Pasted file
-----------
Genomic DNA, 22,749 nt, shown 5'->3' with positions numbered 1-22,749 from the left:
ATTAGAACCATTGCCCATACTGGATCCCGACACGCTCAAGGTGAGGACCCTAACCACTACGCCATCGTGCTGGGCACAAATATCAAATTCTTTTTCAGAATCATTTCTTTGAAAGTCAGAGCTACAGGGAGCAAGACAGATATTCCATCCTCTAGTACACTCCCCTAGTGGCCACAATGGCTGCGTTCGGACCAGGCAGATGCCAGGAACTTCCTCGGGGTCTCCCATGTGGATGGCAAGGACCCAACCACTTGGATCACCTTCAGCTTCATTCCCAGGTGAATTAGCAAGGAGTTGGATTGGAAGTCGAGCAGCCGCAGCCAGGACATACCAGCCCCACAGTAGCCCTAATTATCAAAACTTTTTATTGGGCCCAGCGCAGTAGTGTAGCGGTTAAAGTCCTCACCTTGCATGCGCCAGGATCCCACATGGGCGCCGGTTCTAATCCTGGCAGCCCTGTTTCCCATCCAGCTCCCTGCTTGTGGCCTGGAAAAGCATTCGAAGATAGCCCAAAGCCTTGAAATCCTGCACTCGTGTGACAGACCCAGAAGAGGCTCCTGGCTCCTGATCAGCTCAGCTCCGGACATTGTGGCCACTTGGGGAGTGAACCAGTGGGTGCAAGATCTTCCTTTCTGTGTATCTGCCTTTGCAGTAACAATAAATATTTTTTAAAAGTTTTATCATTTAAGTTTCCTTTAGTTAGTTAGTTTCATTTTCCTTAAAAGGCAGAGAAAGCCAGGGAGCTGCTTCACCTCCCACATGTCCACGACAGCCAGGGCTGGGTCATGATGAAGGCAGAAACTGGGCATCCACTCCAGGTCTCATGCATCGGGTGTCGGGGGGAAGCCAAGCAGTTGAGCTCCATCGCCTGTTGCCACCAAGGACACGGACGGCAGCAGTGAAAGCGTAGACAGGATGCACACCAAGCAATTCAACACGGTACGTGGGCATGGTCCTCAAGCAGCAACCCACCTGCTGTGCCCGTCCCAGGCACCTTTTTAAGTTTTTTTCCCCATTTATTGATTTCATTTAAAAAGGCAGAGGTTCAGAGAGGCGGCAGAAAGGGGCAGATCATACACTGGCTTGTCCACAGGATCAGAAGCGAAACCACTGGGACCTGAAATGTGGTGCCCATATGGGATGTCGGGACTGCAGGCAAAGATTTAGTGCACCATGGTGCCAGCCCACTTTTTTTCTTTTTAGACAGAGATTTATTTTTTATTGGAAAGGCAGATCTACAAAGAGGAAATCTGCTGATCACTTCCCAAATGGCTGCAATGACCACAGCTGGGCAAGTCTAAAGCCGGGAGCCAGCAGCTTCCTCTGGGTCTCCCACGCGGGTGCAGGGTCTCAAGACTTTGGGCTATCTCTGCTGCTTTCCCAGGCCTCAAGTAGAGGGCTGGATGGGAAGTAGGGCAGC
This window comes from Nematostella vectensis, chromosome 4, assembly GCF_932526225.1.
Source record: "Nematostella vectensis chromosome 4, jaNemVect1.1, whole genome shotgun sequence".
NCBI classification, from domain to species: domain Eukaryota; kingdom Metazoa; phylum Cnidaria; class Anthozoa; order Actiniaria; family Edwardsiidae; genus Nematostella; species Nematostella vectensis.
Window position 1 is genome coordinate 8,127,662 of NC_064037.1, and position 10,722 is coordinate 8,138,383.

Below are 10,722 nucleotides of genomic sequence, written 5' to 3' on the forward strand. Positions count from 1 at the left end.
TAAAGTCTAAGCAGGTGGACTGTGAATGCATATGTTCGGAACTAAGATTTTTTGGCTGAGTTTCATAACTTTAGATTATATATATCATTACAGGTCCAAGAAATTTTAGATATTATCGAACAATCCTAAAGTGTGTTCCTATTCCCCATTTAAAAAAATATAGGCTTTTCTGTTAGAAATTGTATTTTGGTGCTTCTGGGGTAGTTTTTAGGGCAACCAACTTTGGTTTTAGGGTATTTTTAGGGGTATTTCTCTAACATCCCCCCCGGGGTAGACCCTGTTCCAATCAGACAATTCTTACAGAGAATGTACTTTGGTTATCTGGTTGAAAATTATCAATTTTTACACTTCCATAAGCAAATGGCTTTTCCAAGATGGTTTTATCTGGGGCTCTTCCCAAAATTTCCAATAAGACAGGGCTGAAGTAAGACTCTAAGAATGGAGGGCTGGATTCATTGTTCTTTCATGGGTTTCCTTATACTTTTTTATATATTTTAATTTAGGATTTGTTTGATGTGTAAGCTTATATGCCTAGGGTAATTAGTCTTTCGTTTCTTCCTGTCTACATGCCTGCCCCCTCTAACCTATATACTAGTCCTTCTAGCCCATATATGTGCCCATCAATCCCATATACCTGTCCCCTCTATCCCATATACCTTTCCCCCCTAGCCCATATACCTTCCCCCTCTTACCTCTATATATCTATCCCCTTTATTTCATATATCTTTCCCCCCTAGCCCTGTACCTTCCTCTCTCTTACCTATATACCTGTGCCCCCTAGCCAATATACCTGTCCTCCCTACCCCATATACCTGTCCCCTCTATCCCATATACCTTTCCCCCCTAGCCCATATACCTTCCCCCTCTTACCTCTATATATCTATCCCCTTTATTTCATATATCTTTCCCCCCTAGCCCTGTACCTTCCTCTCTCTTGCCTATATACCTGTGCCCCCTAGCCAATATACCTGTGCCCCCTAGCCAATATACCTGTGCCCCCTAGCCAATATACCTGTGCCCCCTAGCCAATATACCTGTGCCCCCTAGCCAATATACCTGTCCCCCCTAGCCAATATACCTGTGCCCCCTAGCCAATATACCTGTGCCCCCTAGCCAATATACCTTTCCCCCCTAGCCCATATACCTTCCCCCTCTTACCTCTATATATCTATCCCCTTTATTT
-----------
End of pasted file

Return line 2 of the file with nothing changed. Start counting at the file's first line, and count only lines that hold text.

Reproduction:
ATTAGAACCATTGCCCATACTGGATCCCGACACGCTCAAGGTGAGGACCCTAACCACTACGCCATCGTGCTGGGCACAAATATCAAATTCTTTTTCAGAATCATTTCTTTGAAAGTCAGAGCTACAGGGAGCAAGACAGATATTCCATCCTCTAGTACACTCCCCTAGTGGCCACAATGGCTGCGTTCGGACCAGGCAGATGCCAGGAACTTCCTCGGGGTCTCCCATGTGGATGGCAAGGACCCAACCACTTGGATCACCTTCAGCTTCATTCCCAGGTGAATTAGCAAGGAGTTGGATTGGAAGTCGAGCAGCCGCAGCCAGGACATACCAGCCCCACAGTAGCCCTAATTATCAAAACTTTTTATTGGGCCCAGCGCAGTAGTGTAGCGGTTAAAGTCCTCACCTTGCATGCGCCAGGATCCCACATGGGCGCCGGTTCTAATCCTGGCAGCCCTGTTTCCCATCCAGCTCCCTGCTTGTGGCCTGGAAAAGCATTCGAAGATAGCCCAAAGCCTTGAAATCCTGCACTCGTGTGACAGACCCAGAAGAGGCTCCTGGCTCCTGATCAGCTCAGCTCCGGACATTGTGGCCACTTGGGGAGTGAACCAGTGGGTGCAAGATCTTCCTTTCTGTGTATCTGCCTTTGCAGTAACAATAAATATTTTTTAAAAGTTTTATCATTTAAGTTTCCTTTAGTTAGTTAGTTTCATTTTCCTTAAAAGGCAGAGAAAGCCAGGGAGCTGCTTCACCTCCCACATGTCCACGACAGCCAGGGCTGGGTCATGATGAAGGCAGAAACTGGGCATCCACTCCAGGTCTCATGCATCGGGTGTCGGGGGGAAGCCAAGCAGTTGAGCTCCATCGCCTGTTGCCACCAAGGACACGGACGGCAGCAGTGAAAGCGTAGACAGGATGCACACCAAGCAATTCAACACGGTACGTGGGCATGGTCCTCAAGCAGCAACCCACCTGCTGTGCCCGTCCCAGGCACCTTTTTAAGTTTTTTTCCCCATTTATTGATTTCATTTAAAAAGGCAGAGGTTCAGAGAGGCGGCAGAAAGGGGCAGATCATACACTGGCTTGTCCACAGGATCAGAAGCGAAACCACTGGGACCTGAAATGTGGTGCCCATATGGGATGTCGGGACTGCAGGCAAAGATTTAGTGCACCATGGTGCCAGCCCACTTTTTTTCTTTTTAGACAGAGATTTATTTTTTATTGGAAAGGCAGATCTACAAAGAGGAAATCTGCTGATCACTTCCCAAATGGCTGCAATGACCACAGCTGGGCAAGTCTAAAGCCGGGAGCCAGCAGCTTCCTCTGGGTCTCCCACGCGGGTGCAGGGTCTCAAGACTTTGGGCTATCTCTGCTGCTTTCCCAGGCCTCAAGTAGAGGGCTGGATGGGAAGTAGGGCAGC